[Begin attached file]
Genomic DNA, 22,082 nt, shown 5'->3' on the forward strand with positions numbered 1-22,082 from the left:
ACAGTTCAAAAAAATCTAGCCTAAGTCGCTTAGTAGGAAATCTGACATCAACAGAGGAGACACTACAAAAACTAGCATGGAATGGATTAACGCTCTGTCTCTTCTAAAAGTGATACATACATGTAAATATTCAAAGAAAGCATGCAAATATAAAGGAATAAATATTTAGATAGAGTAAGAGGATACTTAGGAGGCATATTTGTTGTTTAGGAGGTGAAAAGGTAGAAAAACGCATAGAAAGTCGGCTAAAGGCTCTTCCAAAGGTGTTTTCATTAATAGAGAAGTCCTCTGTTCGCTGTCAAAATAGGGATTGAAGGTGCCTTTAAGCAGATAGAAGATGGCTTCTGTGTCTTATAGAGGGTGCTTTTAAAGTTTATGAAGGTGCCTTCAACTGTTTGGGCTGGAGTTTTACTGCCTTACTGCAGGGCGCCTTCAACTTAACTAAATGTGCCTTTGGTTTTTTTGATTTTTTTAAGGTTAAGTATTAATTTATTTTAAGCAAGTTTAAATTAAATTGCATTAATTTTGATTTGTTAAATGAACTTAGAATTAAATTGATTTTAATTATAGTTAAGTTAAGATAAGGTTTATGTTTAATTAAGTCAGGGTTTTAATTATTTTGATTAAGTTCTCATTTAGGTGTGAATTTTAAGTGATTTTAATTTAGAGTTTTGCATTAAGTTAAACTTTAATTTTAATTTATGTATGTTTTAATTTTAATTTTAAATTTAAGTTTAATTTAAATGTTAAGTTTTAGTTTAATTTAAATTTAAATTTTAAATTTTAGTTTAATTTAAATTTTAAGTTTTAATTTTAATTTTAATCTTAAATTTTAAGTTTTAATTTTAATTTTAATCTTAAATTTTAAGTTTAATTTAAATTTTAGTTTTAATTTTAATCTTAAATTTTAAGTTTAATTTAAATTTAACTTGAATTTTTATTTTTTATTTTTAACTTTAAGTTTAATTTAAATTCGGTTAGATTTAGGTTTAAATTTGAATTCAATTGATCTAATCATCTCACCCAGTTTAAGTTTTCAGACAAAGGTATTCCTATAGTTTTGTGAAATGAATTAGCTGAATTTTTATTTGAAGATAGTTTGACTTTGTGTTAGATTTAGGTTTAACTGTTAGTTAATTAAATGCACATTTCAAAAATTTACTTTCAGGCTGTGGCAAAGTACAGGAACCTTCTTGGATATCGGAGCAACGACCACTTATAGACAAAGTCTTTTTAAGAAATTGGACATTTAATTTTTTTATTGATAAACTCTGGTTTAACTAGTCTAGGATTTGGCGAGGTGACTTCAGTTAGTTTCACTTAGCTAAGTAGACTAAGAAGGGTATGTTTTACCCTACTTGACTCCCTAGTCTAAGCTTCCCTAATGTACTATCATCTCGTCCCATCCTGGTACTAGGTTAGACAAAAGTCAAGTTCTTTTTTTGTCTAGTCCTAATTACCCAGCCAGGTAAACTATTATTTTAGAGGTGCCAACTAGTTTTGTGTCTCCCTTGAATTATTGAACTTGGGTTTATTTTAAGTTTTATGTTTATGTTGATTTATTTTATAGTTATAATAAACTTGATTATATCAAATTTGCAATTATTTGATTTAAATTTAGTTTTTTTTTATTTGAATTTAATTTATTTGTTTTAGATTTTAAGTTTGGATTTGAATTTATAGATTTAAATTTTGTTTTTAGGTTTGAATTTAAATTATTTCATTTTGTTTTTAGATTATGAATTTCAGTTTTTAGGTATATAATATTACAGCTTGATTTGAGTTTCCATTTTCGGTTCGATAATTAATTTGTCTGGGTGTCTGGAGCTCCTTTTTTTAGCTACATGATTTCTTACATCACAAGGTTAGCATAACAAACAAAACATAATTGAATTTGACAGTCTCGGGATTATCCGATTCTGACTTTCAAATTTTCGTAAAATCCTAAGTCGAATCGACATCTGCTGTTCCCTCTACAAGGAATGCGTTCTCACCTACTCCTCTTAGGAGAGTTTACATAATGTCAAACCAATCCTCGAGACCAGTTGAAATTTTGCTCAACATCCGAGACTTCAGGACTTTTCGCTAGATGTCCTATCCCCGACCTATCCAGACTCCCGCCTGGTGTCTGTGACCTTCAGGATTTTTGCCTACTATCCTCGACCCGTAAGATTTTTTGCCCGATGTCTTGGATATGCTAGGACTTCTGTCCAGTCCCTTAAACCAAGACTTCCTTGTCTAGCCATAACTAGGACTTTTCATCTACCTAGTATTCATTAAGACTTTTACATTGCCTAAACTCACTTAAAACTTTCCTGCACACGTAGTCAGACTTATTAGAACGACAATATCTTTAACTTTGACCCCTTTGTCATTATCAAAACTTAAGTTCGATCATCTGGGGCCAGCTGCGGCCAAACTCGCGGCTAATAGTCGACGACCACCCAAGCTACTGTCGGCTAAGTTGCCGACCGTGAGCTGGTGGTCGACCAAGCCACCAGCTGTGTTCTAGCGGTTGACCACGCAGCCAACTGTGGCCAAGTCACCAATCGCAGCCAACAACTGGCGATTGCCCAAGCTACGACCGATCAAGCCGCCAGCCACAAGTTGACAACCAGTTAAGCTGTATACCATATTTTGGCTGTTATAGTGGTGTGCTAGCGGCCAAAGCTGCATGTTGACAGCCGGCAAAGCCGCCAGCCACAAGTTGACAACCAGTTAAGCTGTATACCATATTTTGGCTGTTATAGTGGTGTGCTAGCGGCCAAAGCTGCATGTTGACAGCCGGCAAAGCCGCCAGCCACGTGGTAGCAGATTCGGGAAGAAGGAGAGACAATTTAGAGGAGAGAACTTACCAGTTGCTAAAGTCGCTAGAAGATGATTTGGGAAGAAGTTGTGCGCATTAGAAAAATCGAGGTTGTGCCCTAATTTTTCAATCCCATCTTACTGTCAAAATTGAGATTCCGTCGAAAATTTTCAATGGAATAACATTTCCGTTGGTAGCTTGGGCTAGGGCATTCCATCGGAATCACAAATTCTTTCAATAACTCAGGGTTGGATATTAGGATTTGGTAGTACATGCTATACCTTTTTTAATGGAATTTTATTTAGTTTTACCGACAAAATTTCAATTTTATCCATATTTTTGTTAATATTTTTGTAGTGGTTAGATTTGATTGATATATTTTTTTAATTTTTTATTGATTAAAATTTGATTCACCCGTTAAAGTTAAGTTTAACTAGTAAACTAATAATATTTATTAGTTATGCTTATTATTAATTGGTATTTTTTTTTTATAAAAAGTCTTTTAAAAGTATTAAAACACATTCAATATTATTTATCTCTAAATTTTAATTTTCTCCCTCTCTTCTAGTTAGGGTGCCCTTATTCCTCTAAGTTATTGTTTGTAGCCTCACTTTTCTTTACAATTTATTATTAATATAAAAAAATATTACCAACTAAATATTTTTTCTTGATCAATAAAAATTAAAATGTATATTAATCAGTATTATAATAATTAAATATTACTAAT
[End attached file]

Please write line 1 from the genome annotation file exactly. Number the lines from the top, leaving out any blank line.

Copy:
Genomic DNA, 22,082 nt, shown 5'->3' on the forward strand with positions numbered 1-22,082 from the left: